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Development Of Airborne Laser (B744F)  
User currently offlineNa From Germany, joined Dec 1999, 10817 posts, RR: 9
Posted (10 years 2 months 3 weeks 23 hours ago) and read 2215 times:

I was wondering how the tests of the Airborne Laser are going. On time? When will the second aircraft be built? When will the testphase be finished. This is the most complex weapon system besides a Nimitz-class aircraft carrier so I assume that date can only be vague.

The last thread about and the most recent photos date back from 2002, so I think its time to collect new info.

6 replies: All unread, jump to last
 
User currently offlineNa From Germany, joined Dec 1999, 10817 posts, RR: 9
Reply 1, posted (10 years 2 months 3 weeks 23 hours ago) and read 2181 times:

http://www.airforcetimes.com/story.php?f=1-AIRPAPER-340209.php

Is it really that bad?


User currently offlineDw747400 From United States of America, joined Aug 2001, 1265 posts, RR: 1
Reply 2, posted (10 years 2 months 3 weeks 20 hours ago) and read 2112 times:

I haven't heard much about the program recently, but I was always under the impression the aircraft was intended for theater-level missile interdiction, essentially an alternative to the very expensive and only moderately successful Patriot system, not to be used in defending against ICBMs (rather short range ballistic missiles). The original plan was to hold the plane 200-400 miles back from a launch site and target missiles while they were still in the initial boost phase of flight--obviously this can't be done from several thousand miles away.

To me, this is a much more feasible use of the system then what the Author describes.

Thus, my question is has the goal of the ABL been changed to protect against long range missiles as he describes, or is the author simply against the program and trying to cite less than truthful examples in order to support his point?



CFI--Certfied Freakin Idiot
User currently offlineGarnetpalmetto From United States of America, joined Oct 2003, 5426 posts, RR: 52
Reply 3, posted (10 years 2 months 3 weeks 20 hours ago) and read 2111 times:

DW,
From my read of it, it seemed the author was stating that the idea of holding 2 AL-1s over the US for "Homeland Security" would not be a good idea as the threat we would have here is from ICBMs, which, as you point out, isn't what the aircraft is designed for. Thus, since we don't need to maintain 2 over the US, the number of aircraft budgeted for should be reduced at best. This passage is the key one:

Remember that not even the Pentagon brass plans to build a defense against the greatest missile threat we face — the 550 missiles with multiple nuclear warheads belonging to the Russian Strategic Rocket Forces. Since the early 1960s, the United States has stood defenseless against an attack by them. It still is.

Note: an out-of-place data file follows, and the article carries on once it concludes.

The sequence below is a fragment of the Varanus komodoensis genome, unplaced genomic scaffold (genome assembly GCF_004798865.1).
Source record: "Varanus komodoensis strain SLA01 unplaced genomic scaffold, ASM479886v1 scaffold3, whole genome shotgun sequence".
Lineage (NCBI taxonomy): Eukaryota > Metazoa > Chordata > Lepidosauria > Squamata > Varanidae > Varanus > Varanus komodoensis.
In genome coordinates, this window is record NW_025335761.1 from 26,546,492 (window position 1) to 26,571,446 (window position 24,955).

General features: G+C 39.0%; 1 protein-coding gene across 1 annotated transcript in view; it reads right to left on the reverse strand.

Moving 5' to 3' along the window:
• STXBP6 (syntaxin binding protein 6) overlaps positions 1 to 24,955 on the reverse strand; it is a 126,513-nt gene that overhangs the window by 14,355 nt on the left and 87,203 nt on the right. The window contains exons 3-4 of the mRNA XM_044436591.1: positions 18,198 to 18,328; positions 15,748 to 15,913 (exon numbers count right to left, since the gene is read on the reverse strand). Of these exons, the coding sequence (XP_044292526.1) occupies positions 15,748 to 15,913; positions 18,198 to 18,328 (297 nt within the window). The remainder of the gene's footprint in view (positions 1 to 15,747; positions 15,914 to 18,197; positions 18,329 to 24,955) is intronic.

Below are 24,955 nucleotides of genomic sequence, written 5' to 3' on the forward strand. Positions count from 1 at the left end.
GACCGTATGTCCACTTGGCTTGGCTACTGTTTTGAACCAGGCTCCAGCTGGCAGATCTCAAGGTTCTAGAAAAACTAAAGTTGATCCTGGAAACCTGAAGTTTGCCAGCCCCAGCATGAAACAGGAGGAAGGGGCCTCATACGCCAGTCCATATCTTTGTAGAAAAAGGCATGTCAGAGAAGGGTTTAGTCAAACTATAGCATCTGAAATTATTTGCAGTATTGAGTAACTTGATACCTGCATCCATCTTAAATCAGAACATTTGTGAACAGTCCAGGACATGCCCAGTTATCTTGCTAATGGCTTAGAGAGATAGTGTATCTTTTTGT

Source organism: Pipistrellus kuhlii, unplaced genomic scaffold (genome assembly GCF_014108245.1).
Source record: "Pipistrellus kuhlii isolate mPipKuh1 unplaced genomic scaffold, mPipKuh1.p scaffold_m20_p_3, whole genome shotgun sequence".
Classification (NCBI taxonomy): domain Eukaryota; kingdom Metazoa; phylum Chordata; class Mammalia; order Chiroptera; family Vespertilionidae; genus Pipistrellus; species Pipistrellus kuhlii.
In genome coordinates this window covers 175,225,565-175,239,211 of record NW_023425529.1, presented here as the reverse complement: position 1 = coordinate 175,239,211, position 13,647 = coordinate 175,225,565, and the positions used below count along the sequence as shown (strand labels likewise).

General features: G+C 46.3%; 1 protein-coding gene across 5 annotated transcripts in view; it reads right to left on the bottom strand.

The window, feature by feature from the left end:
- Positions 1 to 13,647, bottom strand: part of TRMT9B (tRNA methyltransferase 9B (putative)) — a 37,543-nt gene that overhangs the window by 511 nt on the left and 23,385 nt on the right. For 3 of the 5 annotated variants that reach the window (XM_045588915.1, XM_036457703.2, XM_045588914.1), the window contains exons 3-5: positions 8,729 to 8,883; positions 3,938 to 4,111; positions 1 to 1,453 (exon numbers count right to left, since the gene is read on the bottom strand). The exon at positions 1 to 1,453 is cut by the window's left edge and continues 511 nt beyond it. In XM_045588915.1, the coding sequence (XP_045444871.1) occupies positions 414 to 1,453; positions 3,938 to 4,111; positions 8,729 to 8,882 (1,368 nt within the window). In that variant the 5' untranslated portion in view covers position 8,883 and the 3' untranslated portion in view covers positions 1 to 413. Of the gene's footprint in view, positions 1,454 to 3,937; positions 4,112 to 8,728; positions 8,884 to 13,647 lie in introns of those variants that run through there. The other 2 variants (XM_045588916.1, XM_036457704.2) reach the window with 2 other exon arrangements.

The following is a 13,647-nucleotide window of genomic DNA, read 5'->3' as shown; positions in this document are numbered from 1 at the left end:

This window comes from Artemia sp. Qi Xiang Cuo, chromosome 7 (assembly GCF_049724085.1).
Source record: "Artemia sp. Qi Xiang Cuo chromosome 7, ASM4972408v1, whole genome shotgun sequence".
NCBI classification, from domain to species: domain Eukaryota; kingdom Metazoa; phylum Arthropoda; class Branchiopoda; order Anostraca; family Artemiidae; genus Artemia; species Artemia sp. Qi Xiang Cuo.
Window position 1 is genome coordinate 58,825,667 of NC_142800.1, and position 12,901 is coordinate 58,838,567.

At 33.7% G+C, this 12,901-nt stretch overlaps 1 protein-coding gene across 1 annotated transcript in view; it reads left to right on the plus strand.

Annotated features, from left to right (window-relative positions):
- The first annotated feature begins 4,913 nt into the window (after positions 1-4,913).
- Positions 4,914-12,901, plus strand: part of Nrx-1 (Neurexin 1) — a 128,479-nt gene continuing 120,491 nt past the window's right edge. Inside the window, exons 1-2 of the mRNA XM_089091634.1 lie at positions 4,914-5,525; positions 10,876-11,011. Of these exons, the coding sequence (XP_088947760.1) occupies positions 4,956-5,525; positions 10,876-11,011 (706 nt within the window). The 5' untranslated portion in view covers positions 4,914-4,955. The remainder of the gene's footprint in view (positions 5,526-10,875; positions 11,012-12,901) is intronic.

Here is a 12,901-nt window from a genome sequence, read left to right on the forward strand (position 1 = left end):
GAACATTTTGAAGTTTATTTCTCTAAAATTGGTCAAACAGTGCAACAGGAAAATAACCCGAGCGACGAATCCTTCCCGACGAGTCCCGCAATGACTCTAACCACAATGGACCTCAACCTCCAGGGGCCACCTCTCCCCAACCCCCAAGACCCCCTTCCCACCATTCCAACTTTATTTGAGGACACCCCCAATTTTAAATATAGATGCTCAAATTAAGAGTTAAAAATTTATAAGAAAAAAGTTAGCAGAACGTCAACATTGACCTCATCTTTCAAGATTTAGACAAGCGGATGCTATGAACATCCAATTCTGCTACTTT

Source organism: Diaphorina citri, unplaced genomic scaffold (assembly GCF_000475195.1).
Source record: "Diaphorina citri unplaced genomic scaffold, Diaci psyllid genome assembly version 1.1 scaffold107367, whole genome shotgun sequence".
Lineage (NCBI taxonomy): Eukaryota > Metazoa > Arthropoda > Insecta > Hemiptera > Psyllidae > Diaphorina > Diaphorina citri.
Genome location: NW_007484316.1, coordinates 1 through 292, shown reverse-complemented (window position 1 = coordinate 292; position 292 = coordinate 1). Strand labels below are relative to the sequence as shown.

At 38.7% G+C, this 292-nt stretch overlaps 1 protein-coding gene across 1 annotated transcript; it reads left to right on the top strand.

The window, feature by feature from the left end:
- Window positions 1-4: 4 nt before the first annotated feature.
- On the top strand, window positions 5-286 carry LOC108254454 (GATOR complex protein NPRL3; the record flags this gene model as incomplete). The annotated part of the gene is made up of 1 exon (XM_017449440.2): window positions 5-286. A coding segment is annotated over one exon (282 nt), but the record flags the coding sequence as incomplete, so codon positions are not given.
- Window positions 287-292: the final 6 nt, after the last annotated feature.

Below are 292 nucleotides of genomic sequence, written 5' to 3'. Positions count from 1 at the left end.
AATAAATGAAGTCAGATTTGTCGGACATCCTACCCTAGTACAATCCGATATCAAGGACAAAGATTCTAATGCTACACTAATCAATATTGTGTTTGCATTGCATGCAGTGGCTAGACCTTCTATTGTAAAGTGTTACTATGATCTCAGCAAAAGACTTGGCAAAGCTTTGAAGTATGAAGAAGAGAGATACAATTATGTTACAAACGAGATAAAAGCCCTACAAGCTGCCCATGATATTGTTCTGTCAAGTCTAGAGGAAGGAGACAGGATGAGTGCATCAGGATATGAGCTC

The missile defense scheme, of which the airborne laser is part, is intended only to offer limited protection from rogue leaders like … well, Saddam Hussein.

If we use the production AL-1A at home, as the deployment plan prescribes, and if we can make it work, as seems doubtful, the airborne laser will protect us from ballistic missiles launched from Ottawa or Mexico City — or Havana.

Of course, Canada, Mexico and Cuba don’t have intercontinental ballistic missiles. Nor does Iraq. North Korea may eventually have a missile that can reach Alaska, but it doesn’t justify this program.



South Carolina - too small to be its own country, too big to be a mental asylum.
User currently offlineL-188 From United States of America, joined Jul 1999, 29839 posts, RR: 58
Reply 4, posted (10 years 2 months 3 weeks 16 hours ago) and read 2023 times:

North Korea may eventually have a missile that can reach Alaska, but it doesn’t justify this program.

Bull.




OBAMA-WORST PRESIDENT EVER....Even SKOORB would be better.
User currently offlineDl021 From United States of America, joined May 2004, 11447 posts, RR: 75
Reply 5, posted (10 years 2 months 3 weeks 10 hours ago) and read 1947 times:

We are more worried about countries that have the ability to hit our allies. It would be a complete economic disaster if Japan was hit by a DPRK nuke, not to mention our stated policy of placing Japan under our nuclear umbrella. Plus the PRC has a limited number of S/ICBMs that could be interdicted if we put one of these over say Russia or Taiwan.


Is my Pan Am ticket to the moon still good?
User currently offlineCancidas From Poland, joined Jul 2003, 4112 posts, RR: 11
Reply 6, posted (10 years 2 months 3 weeks 5 hours ago) and read 1937 times:

Of course, Canada, Mexico and Cuba don’t have intercontinental ballistic missiles. Nor does Iraq. North Korea may eventually have a missile that can reach Alaska, but it doesn’t justify this program.

very well put!



"...cannot the kingdom of salvation take me home."
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